In Undeniable, Axe introduces “functional coherence,” defined as “The hierarchical arrangement of parts needed for anything to produce a high-level function—each part contributing in a coordinated way to the whole.” Axe examines the role of functional coherence as a microscopic level and concludes, “The fact that mastery . . . of protein design is completely beyond the reach of blind evolution is . . . evolution’s undoing. . . . The evolutionary story is . . . something much less plausible than hitting an atomic dot on a universe-size sphere over and over in succession by blindly dropping subatomic pins.”{18}

In Zombie Science, Jonathan Wells considers the number of irreducibly complex subsystems required to evolve fully aquatic whales. These features include flukes with specialized muscles, blowholes with elastic tissues and specialized muscles, internal testicles with a countercurrent heat exchange system, specialized features for nursing, and many others. For Darwinism, these changes are insurmountably large. Whales certainly appear to be the product of design, not unguided evolution.

He also points to advanced optical systems. The process by which light detection becomes an intelligent signal to the brain is irreducibly complex. Two scientists wrote, “the prototypical eye. . . cannot be explained by selection, because selection can drive evolution only when the eye can function at least to a small extent.”{19} These scientists determined the eye was irreducibly complex and could not be developed by natural selection.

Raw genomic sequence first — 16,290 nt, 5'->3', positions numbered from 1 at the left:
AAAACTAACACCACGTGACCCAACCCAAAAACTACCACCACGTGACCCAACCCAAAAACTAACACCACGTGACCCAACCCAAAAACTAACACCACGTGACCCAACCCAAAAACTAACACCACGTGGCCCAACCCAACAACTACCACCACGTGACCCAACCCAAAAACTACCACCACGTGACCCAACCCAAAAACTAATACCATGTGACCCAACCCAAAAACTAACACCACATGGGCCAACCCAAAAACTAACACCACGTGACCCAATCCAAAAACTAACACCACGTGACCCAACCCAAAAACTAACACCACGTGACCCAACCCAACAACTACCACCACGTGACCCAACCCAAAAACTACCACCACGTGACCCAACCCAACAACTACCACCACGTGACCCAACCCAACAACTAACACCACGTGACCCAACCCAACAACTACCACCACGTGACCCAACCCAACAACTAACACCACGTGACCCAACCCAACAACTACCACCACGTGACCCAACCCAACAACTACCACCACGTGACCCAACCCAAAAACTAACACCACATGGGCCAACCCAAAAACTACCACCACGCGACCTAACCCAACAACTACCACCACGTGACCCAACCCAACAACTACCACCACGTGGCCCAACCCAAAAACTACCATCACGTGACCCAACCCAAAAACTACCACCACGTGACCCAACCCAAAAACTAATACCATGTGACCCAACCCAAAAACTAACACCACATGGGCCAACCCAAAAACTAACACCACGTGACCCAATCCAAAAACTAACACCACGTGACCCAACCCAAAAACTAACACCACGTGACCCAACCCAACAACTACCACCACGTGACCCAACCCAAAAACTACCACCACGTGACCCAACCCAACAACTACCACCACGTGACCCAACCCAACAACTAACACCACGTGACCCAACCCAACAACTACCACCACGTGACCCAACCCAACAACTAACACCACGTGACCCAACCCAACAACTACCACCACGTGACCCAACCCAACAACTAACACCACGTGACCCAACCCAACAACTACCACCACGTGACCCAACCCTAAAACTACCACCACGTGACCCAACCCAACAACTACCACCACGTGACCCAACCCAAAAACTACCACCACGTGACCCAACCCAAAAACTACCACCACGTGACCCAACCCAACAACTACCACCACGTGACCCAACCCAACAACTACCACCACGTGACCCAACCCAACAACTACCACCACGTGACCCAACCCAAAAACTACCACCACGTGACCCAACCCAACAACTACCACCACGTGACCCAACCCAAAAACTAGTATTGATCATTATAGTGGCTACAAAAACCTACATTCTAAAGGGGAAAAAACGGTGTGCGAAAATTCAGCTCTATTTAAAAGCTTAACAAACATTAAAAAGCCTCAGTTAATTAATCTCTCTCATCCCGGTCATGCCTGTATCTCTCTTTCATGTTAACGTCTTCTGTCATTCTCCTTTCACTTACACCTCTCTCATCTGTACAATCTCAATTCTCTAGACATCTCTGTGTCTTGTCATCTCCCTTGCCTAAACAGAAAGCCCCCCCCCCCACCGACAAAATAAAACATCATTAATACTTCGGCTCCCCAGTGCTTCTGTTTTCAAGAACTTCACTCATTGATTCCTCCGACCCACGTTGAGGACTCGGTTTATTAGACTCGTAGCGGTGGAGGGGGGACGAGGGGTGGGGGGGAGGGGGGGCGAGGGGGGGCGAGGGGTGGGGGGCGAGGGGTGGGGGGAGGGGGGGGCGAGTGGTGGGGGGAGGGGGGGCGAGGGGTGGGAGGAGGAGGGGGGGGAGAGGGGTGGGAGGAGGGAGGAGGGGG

Richard Lewontin, a committed materialist, does not believe natural selection can explain complex life forms. He cannot conceive of any gradual set of useful incremental changes resulting in a flying being. Unless a small change gives an advantage, “the change won’t be selected for, and obviously, a little bit of wing doesn’t do any good.”{20}

So we can agree with Darwin on this issue: his theory “absolutely breaks down.”

DNA and Molecular Science Muddy the Scenario

Has uncovering the role of DNA filled the gaping holes in Darwinism or created more?